# Quantum version of Larmor precession

• Bobs
In summary, there is a conversation about a problem involving a quantum system evolving under different magnetic fields. The initial state of the system is given and the problem involves finding the probability of the system being in a certain state at a certain time. There is some confusion about the correct way to approach the problem and different answers are being proposed. The correct probability is still being determined.
Bobs

## Homework Equations

I didn't get what this actually means.

## The Attempt at a Solution

I'm not sure whether it is correct. Could you take a look?
Regards!

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Hello. I haven't gone through all of the details of your calculations. But, I don't see where you have taken into account the evolution of the system between ##t = 0## and ##t = T##. It appears to me that you are assuming that the system is in state ##\chi_+^{(x)}## at time ##t = T##.

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Do you see any mistakes at the final answer? And yes, I'm assuming that the system in state ##\chi_+^{(x)}## at time ##t=T##. Staying tuned for your sincerely reply!

Maybe we are interpreting the statement of the problem differently. The way I read it, at time ##t = 0## the system is in state ##|\psi(0) \rangle = \chi_+^{(x)}##. It evolves for time ##T## with ##\mathbf B## in the z direction. Then, in the time interval ##T \leq t \leq 2T## it evolves with ##\mathbf B## in the y direction. So, you will need to find ##|\psi(T) \rangle## before you can determine the state for ##t > T##.

Your final result for the probability appears to be a complex number. But probabilities are real numbers. Also, shouldn't the answer depend on the magnetic field strength B?

It looks like this post has appeared twice.
Bobs said:
Do you see any mistakes at the final answer? And yes, I'm assuming that the system in state at time ##t=T##. Staying tuned for your sincerely reply!
The systaem will not be in state ##\chi_+^{(x)}## at t = T. As TSny points out in the above post, the evolution between t = 0 and t = T is dictated by the magnetic field only in the z direction. You should calculate |ψ(T)> from that, and then let that evolve from t = T to t = 2T with the magnetic field only in the y direction.

I found the probability as ##\dfrac{B^2}{2}## is that correct?

Bobs said:
I found the probability as ##\dfrac{B^2}{2}## is that correct?
That answer can't possibly be correct. Probabilities are unitless.

Finally, I've found the probability as ##0## from ##P = \dfrac{1}{4}exp \biggr( \dfrac{-2t\mu BB}{\hbar}\biggr ) \biggr | (1-1) \biggr |^2 = 0## Does that seem correct now? Thanks in advance.

Is that correct? Or what would be the correct probability we're looking for? I'm receiving too many different answers.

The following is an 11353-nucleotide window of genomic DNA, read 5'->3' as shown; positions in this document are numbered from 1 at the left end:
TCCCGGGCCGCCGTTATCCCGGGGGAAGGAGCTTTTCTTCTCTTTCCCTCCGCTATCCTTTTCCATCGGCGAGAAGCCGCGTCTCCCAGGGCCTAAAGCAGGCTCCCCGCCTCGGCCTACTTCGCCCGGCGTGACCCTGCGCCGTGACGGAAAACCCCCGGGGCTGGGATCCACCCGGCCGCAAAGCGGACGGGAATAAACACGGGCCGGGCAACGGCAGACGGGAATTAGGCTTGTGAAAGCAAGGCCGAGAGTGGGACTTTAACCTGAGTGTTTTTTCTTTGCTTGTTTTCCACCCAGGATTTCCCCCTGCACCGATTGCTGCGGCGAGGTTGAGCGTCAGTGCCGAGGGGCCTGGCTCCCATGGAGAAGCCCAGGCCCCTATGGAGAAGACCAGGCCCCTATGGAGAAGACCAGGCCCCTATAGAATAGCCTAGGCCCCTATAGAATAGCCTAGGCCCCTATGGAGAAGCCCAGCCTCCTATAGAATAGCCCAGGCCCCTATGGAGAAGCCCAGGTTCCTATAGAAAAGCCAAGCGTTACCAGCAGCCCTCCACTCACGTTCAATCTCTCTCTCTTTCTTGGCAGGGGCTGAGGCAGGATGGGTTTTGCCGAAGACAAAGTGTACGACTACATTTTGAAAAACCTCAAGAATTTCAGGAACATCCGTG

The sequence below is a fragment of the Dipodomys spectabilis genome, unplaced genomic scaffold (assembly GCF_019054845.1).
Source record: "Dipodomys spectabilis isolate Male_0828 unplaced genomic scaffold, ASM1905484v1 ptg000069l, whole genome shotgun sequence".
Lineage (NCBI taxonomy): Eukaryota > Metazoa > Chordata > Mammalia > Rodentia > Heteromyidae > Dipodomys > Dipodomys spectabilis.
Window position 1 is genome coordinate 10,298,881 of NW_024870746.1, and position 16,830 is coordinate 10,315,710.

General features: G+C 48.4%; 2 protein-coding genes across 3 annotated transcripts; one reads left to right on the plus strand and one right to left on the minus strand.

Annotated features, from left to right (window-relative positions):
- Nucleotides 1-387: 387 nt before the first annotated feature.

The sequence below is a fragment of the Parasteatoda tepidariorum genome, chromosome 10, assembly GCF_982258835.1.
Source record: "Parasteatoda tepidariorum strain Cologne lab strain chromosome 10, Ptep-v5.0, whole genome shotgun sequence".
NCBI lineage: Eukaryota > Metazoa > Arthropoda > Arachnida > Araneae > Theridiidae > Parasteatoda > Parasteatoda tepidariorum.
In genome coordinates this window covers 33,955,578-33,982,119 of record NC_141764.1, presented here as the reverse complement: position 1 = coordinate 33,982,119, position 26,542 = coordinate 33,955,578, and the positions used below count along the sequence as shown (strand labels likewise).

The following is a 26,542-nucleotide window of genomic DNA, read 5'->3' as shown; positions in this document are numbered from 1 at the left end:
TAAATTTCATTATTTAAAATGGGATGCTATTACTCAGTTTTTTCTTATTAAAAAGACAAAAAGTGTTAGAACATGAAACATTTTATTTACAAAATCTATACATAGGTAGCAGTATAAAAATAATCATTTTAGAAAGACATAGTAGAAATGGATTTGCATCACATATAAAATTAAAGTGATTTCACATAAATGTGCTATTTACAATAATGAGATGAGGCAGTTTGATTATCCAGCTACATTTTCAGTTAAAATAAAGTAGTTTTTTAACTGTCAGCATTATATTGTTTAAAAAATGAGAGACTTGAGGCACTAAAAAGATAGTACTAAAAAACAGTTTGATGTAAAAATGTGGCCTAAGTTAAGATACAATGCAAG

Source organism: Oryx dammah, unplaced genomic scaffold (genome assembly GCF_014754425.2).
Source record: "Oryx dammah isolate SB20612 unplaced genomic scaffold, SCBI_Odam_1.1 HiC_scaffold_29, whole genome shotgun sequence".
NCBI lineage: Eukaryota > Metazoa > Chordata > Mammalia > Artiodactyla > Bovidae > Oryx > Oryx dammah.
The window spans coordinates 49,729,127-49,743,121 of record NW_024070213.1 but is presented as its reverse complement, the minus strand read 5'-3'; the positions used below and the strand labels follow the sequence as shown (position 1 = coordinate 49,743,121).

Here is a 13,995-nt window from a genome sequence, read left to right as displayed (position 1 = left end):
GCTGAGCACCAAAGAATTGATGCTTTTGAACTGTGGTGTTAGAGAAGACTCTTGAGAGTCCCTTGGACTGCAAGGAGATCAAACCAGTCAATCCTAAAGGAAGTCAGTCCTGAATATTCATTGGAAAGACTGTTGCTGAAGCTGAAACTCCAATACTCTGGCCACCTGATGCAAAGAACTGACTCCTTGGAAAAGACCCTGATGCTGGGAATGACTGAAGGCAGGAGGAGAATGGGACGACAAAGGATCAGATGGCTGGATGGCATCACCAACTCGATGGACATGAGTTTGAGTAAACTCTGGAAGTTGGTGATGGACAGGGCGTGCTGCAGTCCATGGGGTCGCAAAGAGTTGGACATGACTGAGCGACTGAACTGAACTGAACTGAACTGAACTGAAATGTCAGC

No. The argument of the exponential should be unitless.

## 1. What is the "quantum version" of Larmor precession?

The quantum version of Larmor precession is a phenomenon that occurs when a quantum system with a magnetic moment is placed in a magnetic field. It describes the precession, or spinning, of the system's magnetic moment around the direction of the magnetic field.

## 2. How does the quantum version of Larmor precession differ from the classical version?

In the classical version of Larmor precession, the magnetic moment can have any orientation with respect to the magnetic field. However, in the quantum version, the magnetic moment can only be aligned in one of a few discrete orientations, determined by the quantum properties of the system.

## 3. What is the significance of Larmor precession in quantum systems?

Larmor precession is important in quantum systems because it provides a way to measure the magnetic properties of these systems. By observing the precession of the magnetic moment, researchers can gain insight into the quantum properties of the system.

## 4. Can the quantum version of Larmor precession be observed in everyday life?

No, the quantum version of Larmor precession is a phenomenon that occurs at the scale of individual atoms and subatomic particles. It cannot be observed in everyday life, but it is an important concept in quantum physics and has practical applications in fields such as magnetic resonance imaging (MRI).

## 5. How is the quantum version of Larmor precession used in modern technology?

The quantum version of Larmor precession is used in technologies such as MRI and nuclear magnetic resonance (NMR) spectroscopy. In these applications, the precession of the magnetic moment is used to create detailed images or to analyze the chemical composition of a substance.

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